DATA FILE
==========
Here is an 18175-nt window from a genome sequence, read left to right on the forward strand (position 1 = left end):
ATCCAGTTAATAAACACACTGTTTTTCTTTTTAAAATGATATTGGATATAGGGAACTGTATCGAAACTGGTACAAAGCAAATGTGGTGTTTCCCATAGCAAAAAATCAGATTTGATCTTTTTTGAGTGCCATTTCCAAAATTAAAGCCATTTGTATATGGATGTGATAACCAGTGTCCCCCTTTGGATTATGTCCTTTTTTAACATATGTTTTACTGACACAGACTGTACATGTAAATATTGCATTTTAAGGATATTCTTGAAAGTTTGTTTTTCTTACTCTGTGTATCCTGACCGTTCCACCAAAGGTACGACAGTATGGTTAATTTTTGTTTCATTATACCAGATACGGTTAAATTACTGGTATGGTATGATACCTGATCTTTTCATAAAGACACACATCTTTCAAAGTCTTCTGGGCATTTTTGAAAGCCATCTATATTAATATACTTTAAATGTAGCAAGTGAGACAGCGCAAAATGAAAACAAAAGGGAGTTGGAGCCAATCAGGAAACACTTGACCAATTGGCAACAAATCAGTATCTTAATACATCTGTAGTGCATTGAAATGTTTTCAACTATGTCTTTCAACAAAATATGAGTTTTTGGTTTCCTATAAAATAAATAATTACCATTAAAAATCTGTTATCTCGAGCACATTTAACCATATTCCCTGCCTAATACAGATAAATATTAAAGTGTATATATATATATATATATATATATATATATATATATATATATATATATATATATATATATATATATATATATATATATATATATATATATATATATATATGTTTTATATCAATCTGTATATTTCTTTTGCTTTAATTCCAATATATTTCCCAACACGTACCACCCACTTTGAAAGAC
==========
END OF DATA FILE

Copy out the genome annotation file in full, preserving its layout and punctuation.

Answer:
Here is an 18175-nt window from a genome sequence, read left to right on the forward strand (position 1 = left end):
ATCCAGTTAATAAACACACTGTTTTTCTTTTTAAAATGATATTGGATATAGGGAACTGTATCGAAACTGGTACAAAGCAAATGTGGTGTTTCCCATAGCAAAAAATCAGATTTGATCTTTTTTGAGTGCCATTTCCAAAATTAAAGCCATTTGTATATGGATGTGATAACCAGTGTCCCCCTTTGGATTATGTCCTTTTTTAACATATGTTTTACTGACACAGACTGTACATGTAAATATTGCATTTTAAGGATATTCTTGAAAGTTTGTTTTTCTTACTCTGTGTATCCTGACCGTTCCACCAAAGGTACGACAGTATGGTTAATTTTTGTTTCATTATACCAGATACGGTTAAATTACTGGTATGGTATGATACCTGATCTTTTCATAAAGACACACATCTTTCAAAGTCTTCTGGGCATTTTTGAAAGCCATCTATATTAATATACTTTAAATGTAGCAAGTGAGACAGCGCAAAATGAAAACAAAAGGGAGTTGGAGCCAATCAGGAAACACTTGACCAATTGGCAACAAATCAGTATCTTAATACATCTGTAGTGCATTGAAATGTTTTCAACTATGTCTTTCAACAAAATATGAGTTTTTGGTTTCCTATAAAATAAATAATTACCATTAAAAATCTGTTATCTCGAGCACATTTAACCATATTCCCTGCCTAATACAGATAAATATTAAAGTGTATATATATATATATATATATATATATATATATATATATATATATATATATATATATATATATATATATATATATATATATATATATATATATATATATATGTTTTATATCAATCTGTATATTTCTTTTGCTTTAATTCCAATATATTTCCCAACACGTACCACCCACTTTGAAAGAC